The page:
WASHINGTON (AP) -- Jubilation over the recent birth of panda twins at the National Zoo turned to sadness Wednesday as one of the newborn cubs died after three and a half days.
The zoo's panda mom Mei Xiang gave birth to the first cub Saturday at 5:35 p.m. and a second cub about five hours later. Had both cubs survived, they would have been the 17-year-old panda's third and fourth surviving offspring.
Veterinarians did not immediately announce the cause of the smaller cub's death but said they would perform a necropsy, the equivalent of a human autopsy.
Nothing was obviously wrong with the cub that died, and the zoo doesn't know if it was born with problems, said Associate Director for Animal Care Sciences Brandie Smith. Despite its small size, the cub was still in the normal size range for cubs that have survived, she said.
Mei Xiang has two other surviving offspring. The first, Tai Shan, was born in 2005. Her second cub, Bao Bao, turned 2-years-old on Sunday. This isn't the first time that Mei Xiang has lost a cub. She gave birth to a stillborn cub in 2013, the same year she gave birth to Bao Bao. And in 2012, Mei Xiang gave birth to a cub that died after just six days. Its lungs hadn't fully developed.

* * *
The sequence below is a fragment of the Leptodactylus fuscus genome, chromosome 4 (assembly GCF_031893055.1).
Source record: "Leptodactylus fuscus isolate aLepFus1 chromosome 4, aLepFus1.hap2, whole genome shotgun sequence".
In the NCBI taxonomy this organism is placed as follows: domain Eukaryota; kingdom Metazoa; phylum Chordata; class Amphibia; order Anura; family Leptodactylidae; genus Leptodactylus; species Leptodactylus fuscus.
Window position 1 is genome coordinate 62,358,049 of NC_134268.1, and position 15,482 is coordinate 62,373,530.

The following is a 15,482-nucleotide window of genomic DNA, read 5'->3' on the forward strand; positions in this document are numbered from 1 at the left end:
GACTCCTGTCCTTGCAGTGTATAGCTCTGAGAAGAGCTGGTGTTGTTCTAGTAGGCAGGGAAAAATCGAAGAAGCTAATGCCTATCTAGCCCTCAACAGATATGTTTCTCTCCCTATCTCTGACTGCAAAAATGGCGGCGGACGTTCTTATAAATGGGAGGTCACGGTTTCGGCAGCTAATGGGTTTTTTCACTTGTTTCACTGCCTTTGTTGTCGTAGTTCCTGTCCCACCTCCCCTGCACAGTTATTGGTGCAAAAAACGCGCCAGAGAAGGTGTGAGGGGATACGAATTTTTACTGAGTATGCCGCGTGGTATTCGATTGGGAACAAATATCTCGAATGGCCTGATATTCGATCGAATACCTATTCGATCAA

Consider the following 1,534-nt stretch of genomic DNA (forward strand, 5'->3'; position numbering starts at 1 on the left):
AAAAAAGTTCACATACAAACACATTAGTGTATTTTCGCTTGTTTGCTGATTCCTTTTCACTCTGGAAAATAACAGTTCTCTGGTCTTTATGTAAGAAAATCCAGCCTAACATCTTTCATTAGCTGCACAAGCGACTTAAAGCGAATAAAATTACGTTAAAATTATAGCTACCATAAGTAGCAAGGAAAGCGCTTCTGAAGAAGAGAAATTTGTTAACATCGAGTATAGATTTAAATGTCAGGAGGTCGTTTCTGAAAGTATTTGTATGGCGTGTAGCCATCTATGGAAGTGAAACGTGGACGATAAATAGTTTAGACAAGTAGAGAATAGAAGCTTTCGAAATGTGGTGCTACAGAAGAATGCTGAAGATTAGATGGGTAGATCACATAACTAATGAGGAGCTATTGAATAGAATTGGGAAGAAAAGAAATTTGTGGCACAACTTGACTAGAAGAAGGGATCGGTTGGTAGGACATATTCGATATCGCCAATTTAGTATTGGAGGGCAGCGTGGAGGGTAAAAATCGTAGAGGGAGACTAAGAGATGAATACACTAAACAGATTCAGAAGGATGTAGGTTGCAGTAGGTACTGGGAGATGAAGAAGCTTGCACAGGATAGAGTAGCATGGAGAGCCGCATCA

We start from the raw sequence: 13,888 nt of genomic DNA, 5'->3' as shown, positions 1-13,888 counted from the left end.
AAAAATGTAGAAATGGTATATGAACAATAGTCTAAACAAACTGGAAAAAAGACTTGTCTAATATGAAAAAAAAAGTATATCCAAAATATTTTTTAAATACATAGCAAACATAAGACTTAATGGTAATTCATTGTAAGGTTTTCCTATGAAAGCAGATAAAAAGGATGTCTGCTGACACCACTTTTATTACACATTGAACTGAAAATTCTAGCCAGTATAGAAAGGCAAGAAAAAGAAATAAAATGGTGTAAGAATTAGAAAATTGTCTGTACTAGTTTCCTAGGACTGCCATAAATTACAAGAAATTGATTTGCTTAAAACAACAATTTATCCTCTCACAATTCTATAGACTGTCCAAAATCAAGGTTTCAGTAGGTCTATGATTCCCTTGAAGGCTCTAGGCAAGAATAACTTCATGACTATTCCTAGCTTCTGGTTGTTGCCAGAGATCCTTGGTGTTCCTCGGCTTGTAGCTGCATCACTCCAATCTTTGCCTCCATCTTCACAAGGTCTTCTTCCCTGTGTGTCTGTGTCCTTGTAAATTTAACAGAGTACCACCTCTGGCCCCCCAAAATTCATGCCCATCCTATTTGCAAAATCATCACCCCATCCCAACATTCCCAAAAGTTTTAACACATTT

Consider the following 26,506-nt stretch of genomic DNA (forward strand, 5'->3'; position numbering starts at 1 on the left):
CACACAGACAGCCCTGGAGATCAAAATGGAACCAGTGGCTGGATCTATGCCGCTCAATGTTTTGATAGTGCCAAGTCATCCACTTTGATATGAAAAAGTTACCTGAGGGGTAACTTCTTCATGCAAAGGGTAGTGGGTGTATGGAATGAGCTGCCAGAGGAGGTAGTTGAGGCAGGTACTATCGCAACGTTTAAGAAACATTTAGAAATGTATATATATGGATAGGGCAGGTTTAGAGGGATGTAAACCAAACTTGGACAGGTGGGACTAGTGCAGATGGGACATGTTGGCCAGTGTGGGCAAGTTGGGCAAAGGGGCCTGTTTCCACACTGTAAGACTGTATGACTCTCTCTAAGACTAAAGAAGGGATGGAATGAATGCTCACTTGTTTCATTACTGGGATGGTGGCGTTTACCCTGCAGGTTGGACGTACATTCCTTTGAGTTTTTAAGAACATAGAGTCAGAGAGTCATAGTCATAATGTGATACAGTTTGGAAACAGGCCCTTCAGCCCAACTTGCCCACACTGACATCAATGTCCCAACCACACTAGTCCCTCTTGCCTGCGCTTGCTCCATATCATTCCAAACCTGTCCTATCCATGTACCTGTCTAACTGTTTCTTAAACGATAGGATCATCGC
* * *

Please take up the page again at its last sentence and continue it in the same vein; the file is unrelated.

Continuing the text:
The zoo said Tuesday afternoon, however, that Mei Xiang had gone almost 24 hours without allowing them to swap the cubs. As a result, animal keepers were taking a hands-on approach to caring for the smaller cub.
"We did know that would come with its own set of challenges," he said.
The zoo said the cub had "shown some signs" of regurgitating the liquids it was being fed, which could lead to the cub inhaling liquid into its lungs. Veterinarians gave the cub antibiotics to prevent a possible infection, the zoo said.
Neiffer, the veterinarian, said Mei Xiang never showed any signs she was concerned about the smaller cub.
The zoo said the mortality rate for pandas in their first year in human care is 26 percent for males and 20 percent for females. The zoo has not said whether the cub that died was male or female.
The National Zoo is one of only four zoos nationwide to have pandas, which are on loan from China.
The zoo's current pandas, Mei Xiang and Tian Tian, the parents of both Bao Bao and Tai Shan, arrived in 2000. The pandas belong to China as do any cubs they have. The pair's first cub, Tai Shan, returned to China in 2010. Their second cub, Bao Bao, still lives at the National Zoo.
Associated Press writer Jessica Gresko contributed to this report.
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